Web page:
One fun thing to do while waiting for expansion-pack related technical issues and sever queues to resolve is read up on r/WoW, unless the top mod sets the subreddit private until he can log on to the game, which is exactly what happened last night.
As detailed over at Polygon, subreddit owner nitesmoke was having trouble logging into World of Warcraft last night, as were many other players. The launch of the Warlords of Draenor expansion pack has taken a heavy toll on Blizzard's servers, and despite the developer upgrading its server hardware early yesterday morning, high population servers were still experiencing massive login queues.
Understandably frustrated, nitesmoke exercised his moderating power and set one of Reddit's largest gaming forums private.
From this moment forward, r/WoW will be made private until I am able to log into the game.
— Nitesmoke (@nitesmoke) November 16, 2014
This went over really well with users of r/WoW. Here are some of the Twitter replies to his pronouncement.
- Wow, you really are a whiny little shit. "If I can't have it, no one can." Grow up.
- super childish move. 100k+ people now just had their community turned off.
- "I'm upset that I can't access Thing A, so I'm going to arbitrarily deny access for the entire community to Thing B." Not cool.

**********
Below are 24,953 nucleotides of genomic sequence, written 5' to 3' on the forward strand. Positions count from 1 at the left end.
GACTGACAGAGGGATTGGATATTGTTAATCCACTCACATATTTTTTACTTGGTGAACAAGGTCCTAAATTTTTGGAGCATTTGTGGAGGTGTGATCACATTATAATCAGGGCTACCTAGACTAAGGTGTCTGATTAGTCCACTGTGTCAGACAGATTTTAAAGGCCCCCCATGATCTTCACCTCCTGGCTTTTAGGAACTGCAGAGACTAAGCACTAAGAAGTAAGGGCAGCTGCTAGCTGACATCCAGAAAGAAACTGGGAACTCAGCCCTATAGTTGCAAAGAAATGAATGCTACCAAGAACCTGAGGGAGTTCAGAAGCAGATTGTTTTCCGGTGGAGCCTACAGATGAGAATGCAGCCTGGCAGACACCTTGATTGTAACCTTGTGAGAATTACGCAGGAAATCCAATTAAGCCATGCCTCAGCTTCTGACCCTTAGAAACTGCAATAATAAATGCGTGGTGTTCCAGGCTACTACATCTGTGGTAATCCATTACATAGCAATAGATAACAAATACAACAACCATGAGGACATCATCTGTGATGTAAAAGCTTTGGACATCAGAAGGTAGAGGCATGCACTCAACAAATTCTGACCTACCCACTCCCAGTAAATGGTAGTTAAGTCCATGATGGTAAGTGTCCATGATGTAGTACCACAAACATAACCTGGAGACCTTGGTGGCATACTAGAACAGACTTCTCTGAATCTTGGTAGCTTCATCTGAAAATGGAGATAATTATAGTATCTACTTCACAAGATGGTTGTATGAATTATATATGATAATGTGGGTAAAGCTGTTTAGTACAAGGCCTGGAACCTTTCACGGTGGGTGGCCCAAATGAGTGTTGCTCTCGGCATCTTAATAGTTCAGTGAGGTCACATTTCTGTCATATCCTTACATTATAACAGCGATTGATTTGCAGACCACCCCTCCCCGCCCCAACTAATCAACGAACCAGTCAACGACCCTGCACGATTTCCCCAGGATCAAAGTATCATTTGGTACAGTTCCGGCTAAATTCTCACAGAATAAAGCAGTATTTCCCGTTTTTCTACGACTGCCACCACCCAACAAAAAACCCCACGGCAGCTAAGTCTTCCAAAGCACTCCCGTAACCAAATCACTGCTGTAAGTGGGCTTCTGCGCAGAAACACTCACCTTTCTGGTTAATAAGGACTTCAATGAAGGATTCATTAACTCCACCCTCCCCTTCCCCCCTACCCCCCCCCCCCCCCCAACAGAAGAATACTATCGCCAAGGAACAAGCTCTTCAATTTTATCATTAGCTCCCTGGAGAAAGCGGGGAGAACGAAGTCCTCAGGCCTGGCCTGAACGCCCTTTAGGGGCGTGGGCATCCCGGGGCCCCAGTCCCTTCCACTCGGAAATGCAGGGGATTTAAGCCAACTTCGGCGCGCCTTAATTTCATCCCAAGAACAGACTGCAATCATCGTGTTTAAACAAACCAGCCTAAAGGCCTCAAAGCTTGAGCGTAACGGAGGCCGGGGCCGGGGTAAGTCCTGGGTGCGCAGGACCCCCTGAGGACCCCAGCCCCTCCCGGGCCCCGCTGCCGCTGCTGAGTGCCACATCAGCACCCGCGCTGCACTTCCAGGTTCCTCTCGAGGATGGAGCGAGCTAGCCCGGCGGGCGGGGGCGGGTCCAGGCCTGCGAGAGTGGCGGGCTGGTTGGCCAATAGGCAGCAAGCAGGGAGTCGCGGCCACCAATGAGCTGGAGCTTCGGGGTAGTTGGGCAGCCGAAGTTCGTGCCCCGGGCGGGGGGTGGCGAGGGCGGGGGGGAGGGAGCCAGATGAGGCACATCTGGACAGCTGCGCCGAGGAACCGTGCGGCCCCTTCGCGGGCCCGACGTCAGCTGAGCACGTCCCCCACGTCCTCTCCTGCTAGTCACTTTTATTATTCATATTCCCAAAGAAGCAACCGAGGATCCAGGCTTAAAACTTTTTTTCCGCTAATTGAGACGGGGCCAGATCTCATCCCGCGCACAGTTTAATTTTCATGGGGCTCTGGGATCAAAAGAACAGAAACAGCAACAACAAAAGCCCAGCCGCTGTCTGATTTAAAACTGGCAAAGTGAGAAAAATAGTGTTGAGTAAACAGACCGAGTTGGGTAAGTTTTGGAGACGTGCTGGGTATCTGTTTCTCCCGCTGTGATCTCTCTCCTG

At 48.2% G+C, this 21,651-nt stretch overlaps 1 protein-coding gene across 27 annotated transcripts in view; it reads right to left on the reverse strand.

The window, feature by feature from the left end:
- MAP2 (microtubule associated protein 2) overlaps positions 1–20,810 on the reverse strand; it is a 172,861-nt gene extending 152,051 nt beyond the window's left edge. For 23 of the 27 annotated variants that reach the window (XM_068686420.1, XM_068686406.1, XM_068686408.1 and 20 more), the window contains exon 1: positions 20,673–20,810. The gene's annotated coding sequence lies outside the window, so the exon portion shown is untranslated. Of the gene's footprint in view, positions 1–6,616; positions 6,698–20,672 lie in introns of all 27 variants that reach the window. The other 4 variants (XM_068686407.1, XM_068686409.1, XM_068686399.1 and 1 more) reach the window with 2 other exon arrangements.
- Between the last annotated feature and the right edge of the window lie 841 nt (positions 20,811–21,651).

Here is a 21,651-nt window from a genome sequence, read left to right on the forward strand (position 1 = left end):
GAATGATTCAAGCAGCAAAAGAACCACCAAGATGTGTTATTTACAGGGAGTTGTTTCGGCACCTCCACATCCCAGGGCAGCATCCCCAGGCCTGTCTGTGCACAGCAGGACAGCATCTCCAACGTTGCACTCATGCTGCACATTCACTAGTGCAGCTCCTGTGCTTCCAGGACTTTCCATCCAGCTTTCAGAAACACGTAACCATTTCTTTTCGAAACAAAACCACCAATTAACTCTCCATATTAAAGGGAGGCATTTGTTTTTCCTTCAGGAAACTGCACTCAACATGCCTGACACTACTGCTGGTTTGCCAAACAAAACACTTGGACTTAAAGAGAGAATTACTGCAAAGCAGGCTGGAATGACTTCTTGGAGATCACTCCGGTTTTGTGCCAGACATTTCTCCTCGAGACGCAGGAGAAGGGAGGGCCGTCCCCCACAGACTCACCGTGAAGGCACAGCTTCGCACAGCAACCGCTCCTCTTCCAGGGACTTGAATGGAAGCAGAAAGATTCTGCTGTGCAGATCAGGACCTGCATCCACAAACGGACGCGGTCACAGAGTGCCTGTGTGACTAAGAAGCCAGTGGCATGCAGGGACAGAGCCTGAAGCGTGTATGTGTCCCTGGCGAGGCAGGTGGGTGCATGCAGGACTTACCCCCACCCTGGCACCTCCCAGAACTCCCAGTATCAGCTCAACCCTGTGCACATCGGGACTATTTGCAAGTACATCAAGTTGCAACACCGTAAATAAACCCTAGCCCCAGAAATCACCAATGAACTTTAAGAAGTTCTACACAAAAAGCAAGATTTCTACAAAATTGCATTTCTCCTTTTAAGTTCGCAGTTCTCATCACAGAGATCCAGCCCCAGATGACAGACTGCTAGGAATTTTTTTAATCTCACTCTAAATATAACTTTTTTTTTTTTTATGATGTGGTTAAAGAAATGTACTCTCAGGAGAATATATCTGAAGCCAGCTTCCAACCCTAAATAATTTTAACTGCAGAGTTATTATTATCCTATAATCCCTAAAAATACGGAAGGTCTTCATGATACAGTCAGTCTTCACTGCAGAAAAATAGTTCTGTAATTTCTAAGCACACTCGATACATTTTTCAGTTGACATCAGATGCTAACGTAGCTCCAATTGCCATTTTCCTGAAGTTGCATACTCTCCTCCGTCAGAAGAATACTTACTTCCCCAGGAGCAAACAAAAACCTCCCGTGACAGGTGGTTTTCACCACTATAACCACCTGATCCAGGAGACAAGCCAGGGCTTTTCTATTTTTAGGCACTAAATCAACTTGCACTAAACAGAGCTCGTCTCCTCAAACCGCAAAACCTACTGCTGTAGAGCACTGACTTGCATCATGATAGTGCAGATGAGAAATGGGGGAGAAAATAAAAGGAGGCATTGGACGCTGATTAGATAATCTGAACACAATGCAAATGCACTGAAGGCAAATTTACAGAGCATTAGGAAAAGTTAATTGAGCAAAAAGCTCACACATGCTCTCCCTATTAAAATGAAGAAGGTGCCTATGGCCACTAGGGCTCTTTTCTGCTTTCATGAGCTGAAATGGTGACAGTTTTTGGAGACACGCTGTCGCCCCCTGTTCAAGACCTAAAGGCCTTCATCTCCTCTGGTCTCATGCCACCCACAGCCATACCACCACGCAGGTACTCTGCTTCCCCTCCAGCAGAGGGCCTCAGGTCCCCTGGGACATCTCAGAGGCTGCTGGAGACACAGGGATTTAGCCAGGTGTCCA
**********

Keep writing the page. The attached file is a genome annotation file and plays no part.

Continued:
- this is the most neckbeard thing I've witnessed in a while. congratulations.
A childish move? Sure, but I can understand where he was coming from. When you're the top mod of a major forum covering a dedicated topic, and that topic has done nothing for two days but kick your arse and cause the subreddit to be flooded with screenshots of long queue times, I can see the need for a short break.
Still, the subreddit acted as a haven for those having issues with the expansion launch, and taking it down made many people upset, including World of Warcraft community rep Jonathan Brown. https://twitter.com/nitesmoke
Nitesmoke's response? "It will be back the moment I am able to log into WoW. That is the fact of the matter and everyone's opinion on me is irrelevent."
Eventually the subreddit was brought back online, accompanied by a message from moderator aphoenix which included the reasoning behind the downtime.
Blizzard was having issues allowing people to play the game that they have payed to play. As a form of consumer advocacy and protest, the subreddit was taken offline as a way to send a message to Blizzard that this wasn't acceptable. The idea is simple: if one has no faith in a product, one of the simplest ways to show that is via protest. Protest is most useful if it has some kind of financial context to it. Being that we typically log a million hits per day, /r/wow has a significant claim as a fan website. "Going dark" in protest has worked for a variety of other protests, and it could work for this as well.
Aphoenix also made clear that the reasoning offered was not his -- he was just writing it down as people were asking for it. He also clarified that the reopening was not a result of nitesmoke finally getting into the game.
As a direct result of nitesmoke's actions, Reddit World of Warcraft fans have started another subreddit, r/RealWoW, rallying for it to become the new official Reddit destination for fans of Blizzard's MMORPG.